# When will a stiffness matrix become non-symmetric?

Hello, I would like to know under what situation will a stiffness matrix in a FEM problem become non-symmetric? Is there any good reference to this topic? Thanks.

### non-symmetry arisen by nonlocal effect

Hi,

A case in which the stiffness
matrix becomes non-symmetric is when the stiffness characteristic is highly
nonlocal or when the nonlocal effects become significant at a reduced scale of
study. According to the nonlocal theory, the stress at any material point is a
function of not only the strain at that point but also the strains at all
material points in the neighborhood. Theoretically, This could be a source of
non-symmetry in the stiffness matrix when you discretize the problem for a body of
finite dimensions using FEM or any other method. In
practice, however, there would be a cut-off radius which limits the
neighborhood of a point causing the stiffness matrix to be symmetric at the interior material points of the finite-dimension body. However,
even in this case, the non-symmetry is still expected at the material points close to the boundaries.

Regards,

Amir Shakouri

### Re: Non-symmetrical stiffness matrix

Can't cite a reference off the cuff (and will have to think hard as to precisely where I read it), but as far as I know, if a variational formulation is available for a problem, or, to put it more specifically: if a potential function can be defined for a problem, then the resulting stiffness matrix is symmetrical.

It is the existence of a potential function which, I think, provides both the necessary and sufficient conditions for Maxwell's reciprocity theorem to hold. (Someone please correct me if I was wrong there.) It is Maxwell's reciprocity theorem which is usually cited as the basis for the symmetry of the stiffness matrix, in the more engineering-oriented literature---and, I don't know about the more mathematically oriented literature (nor do I care much(!!)).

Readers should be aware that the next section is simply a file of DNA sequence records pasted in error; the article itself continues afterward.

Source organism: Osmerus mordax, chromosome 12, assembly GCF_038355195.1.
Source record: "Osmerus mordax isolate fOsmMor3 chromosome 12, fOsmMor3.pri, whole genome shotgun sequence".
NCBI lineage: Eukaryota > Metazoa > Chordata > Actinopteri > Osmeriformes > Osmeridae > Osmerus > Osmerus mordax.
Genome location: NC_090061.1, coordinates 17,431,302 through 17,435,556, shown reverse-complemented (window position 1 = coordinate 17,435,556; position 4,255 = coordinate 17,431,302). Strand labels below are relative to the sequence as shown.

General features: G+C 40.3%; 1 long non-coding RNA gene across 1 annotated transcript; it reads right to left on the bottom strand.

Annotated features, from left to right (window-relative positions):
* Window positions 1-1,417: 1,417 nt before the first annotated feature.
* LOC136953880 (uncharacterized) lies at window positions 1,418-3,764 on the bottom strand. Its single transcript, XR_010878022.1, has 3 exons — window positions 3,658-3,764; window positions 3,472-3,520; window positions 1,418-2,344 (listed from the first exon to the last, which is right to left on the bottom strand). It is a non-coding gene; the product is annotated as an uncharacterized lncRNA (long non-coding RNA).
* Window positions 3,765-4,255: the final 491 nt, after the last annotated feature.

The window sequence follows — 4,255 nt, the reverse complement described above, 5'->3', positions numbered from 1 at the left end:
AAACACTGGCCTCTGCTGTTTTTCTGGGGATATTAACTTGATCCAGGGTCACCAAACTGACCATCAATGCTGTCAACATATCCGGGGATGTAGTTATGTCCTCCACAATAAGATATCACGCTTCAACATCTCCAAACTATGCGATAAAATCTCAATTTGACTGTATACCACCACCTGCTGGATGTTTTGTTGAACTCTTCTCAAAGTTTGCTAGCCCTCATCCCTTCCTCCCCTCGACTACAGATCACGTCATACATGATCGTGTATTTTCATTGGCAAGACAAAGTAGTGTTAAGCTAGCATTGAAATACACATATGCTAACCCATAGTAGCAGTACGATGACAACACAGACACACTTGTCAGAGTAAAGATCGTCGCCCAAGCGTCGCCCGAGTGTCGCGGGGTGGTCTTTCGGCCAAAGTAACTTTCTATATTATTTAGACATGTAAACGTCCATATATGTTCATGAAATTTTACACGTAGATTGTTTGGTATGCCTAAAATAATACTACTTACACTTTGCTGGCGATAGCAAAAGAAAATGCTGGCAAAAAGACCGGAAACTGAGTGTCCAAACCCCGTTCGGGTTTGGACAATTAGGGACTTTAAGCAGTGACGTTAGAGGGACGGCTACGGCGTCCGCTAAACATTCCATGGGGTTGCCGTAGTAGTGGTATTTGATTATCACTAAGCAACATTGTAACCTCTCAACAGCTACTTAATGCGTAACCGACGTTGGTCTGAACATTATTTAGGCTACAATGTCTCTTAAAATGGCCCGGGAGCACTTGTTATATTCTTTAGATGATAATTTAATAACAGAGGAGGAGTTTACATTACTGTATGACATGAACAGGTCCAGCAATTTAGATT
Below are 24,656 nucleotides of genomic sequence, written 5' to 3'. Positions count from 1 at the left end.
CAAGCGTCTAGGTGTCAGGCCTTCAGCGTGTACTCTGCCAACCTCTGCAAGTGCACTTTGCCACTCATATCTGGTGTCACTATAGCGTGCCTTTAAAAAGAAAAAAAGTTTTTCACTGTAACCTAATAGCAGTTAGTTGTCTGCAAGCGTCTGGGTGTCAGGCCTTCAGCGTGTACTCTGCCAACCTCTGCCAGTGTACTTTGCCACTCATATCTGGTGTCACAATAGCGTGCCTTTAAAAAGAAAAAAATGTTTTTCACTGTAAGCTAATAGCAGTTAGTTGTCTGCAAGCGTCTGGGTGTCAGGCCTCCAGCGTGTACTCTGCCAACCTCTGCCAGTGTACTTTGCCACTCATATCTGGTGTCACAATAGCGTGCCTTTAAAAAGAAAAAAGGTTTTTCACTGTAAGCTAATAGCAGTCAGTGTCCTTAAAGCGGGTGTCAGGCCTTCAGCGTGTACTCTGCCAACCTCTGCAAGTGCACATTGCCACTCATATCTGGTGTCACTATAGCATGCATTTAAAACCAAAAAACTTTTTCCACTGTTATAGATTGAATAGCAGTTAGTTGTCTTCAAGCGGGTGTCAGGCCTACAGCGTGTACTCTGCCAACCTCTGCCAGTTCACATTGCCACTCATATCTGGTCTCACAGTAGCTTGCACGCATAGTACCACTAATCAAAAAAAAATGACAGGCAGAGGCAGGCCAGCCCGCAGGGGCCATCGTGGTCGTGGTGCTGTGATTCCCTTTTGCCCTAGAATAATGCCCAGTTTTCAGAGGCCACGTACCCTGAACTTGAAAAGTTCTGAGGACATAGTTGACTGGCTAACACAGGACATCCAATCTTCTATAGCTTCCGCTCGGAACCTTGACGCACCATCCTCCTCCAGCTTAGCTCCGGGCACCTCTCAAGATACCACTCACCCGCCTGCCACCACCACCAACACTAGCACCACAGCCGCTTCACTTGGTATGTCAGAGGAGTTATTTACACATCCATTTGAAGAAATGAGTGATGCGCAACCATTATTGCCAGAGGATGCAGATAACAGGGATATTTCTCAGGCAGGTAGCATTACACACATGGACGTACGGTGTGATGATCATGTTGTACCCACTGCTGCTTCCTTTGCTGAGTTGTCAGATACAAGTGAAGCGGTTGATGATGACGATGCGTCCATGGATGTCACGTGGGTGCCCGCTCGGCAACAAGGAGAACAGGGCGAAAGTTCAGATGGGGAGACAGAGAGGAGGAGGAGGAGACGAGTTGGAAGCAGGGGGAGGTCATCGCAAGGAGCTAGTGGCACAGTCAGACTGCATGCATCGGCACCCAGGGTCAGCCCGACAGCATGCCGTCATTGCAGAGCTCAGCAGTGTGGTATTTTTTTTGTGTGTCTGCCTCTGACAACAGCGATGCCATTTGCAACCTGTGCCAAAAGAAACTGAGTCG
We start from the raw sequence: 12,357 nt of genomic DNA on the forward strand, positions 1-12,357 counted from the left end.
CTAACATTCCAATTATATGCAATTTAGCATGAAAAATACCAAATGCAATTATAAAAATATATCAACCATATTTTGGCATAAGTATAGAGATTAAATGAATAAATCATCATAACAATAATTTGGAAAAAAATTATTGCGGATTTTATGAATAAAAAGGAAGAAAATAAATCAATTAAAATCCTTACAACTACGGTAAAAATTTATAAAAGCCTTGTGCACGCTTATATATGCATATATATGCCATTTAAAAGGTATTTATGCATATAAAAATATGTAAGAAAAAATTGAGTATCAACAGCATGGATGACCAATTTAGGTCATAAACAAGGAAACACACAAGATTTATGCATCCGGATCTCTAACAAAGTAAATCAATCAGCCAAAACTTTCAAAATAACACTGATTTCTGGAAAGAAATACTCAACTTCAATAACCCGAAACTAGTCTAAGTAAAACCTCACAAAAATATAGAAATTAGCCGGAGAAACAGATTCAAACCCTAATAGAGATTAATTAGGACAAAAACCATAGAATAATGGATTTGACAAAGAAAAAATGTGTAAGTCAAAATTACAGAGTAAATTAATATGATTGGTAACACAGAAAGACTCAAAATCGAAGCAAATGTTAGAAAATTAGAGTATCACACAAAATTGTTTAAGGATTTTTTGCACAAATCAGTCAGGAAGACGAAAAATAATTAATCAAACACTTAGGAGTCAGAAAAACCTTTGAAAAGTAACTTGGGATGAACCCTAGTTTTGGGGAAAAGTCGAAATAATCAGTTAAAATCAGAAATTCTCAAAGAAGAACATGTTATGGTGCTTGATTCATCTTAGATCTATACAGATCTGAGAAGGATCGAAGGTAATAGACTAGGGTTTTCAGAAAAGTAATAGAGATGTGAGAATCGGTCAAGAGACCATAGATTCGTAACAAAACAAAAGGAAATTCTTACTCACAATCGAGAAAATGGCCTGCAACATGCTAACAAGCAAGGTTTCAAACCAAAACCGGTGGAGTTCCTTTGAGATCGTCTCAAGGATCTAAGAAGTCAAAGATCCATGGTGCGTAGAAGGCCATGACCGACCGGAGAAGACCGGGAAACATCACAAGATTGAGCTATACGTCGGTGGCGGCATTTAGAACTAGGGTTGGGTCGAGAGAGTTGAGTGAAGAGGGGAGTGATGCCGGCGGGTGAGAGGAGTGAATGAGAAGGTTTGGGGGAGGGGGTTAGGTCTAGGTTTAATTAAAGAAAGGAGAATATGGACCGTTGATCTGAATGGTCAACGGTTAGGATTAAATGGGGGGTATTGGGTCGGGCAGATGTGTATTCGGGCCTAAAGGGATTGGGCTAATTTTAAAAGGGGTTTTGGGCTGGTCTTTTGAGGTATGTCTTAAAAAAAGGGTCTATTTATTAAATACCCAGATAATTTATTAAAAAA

Caution: Sometimes, people take "variational" and "weak" as synonymous terms, equivalent in all respects, which, I think, is erroneous. A weak formulation can always be had via application of the method of weighted residuals: by lowering the differential order and thereby weakening the demand being made on continuity (using integration by parts to lower that order). However, the possibility of a weak formulation via weighted residuals does not necessarily mean that a corresponding potential function can be defined.

As far as my own understanding goes, the symmetry is guarunteed only if a potential function exists.

A potential function cannot be defined for nonlinear problems.

Ajit

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[E&OE]

### Thanks Amir and Ajit.

Thanks Amir and Ajit.

Do you have any simple demonstration of how the nonsymmetric component come into the ordinary symmetric stiffness matrix? Also do you know of any good introductory texts to nonlocal damage theory?

### Re: Non-symmetric components

Dear Khong:

I do get a sense of what you have been trying to get at, but no, I can't off-hand think of a demonstration that's simple enough. (Would like to know if someone can offer one.) For examples of non-symmetric stiffness matrices, search the literature on plates and shells. Hope this helps. Bye for now.

Update a few minutes later: Also see CFD (though, here, I was trying to think of examples from mechanics of solids). Bye.

--Ajit
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[E&OE]

### Non-symmetric stiffness matrix in FEM

I'll try. One can illustrate this for linear problems (no need for nonlocal or nonlinear effects), and I will pick boundary-value problems in one dimension (extension to multi-dimensions will be apparent) for it'll be easier to understand. Have used LaTeX notation below.

One must distinguish between the continuous formulation (weak or variational) and the choices made to construct the discrete (FEM) equations.  As a mathematical model, consider 1-D diffusion (Laplace operator) with a source function f, which is governed by -u'' = f in the domain (0,1) (Lu = f). Here, L is a self-adjoint operator, which points to the associated matrix being symmetric (Hermitian in general:  see this for its many properties). In contrast, the non-selfadjoint stationary convection/advection-diffusion equation is: -u'' + ku' = 0 in the domain (0,1) (Lu = 0), where L is now non-selfadjoint. The latter (non-selfadjoint PDEs) is typical of what is realized in fluid mechanics (Navier-Stokes equations in its entire generality).